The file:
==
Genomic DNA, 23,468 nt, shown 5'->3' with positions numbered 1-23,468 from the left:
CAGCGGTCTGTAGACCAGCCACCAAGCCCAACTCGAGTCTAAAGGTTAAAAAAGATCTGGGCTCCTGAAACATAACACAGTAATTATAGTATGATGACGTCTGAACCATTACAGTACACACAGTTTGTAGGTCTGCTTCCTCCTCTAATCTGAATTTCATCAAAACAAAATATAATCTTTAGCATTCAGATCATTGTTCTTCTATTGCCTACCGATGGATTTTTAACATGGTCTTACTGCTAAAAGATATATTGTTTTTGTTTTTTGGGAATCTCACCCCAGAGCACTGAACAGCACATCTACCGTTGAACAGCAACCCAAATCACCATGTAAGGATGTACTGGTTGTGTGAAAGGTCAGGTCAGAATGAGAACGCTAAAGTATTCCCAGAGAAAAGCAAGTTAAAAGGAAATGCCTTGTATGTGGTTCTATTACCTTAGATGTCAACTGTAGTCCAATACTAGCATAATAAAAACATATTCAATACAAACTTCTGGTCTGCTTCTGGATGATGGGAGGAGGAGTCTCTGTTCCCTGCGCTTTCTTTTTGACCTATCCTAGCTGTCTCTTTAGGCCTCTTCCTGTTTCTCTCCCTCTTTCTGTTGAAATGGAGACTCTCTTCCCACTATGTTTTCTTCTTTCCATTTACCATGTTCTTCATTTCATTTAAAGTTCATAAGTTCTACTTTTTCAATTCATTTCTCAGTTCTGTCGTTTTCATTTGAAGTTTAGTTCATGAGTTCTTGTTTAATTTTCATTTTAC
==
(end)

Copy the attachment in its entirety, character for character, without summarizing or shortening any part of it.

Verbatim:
Genomic DNA, 23,468 nt, shown 5'->3' with positions numbered 1-23,468 from the left:
CAGCGGTCTGTAGACCAGCCACCAAGCCCAACTCGAGTCTAAAGGTTAAAAAAGATCTGGGCTCCTGAAACATAACACAGTAATTATAGTATGATGACGTCTGAACCATTACAGTACACACAGTTTGTAGGTCTGCTTCCTCCTCTAATCTGAATTTCATCAAAACAAAATATAATCTTTAGCATTCAGATCATTGTTCTTCTATTGCCTACCGATGGATTTTTAACATGGTCTTACTGCTAAAAGATATATTGTTTTTGTTTTTTGGGAATCTCACCCCAGAGCACTGAACAGCACATCTACCGTTGAACAGCAACCCAAATCACCATGTAAGGATGTACTGGTTGTGTGAAAGGTCAGGTCAGAATGAGAACGCTAAAGTATTCCCAGAGAAAAGCAAGTTAAAAGGAAATGCCTTGTATGTGGTTCTATTACCTTAGATGTCAACTGTAGTCCAATACTAGCATAATAAAAACATATTCAATACAAACTTCTGGTCTGCTTCTGGATGATGGGAGGAGGAGTCTCTGTTCCCTGCGCTTTCTTTTTGACCTATCCTAGCTGTCTCTTTAGGCCTCTTCCTGTTTCTCTCCCTCTTTCTGTTGAAATGGAGACTCTCTTCCCACTATGTTTTCTTCTTTCCATTTACCATGTTCTTCATTTCATTTAAAGTTCATAAGTTCTACTTTTTCAATTCATTTCTCAGTTCTGTCGTTTTCATTTGAAGTTTAGTTCATGAGTTCTTGTTTAATTTTCATTTTAC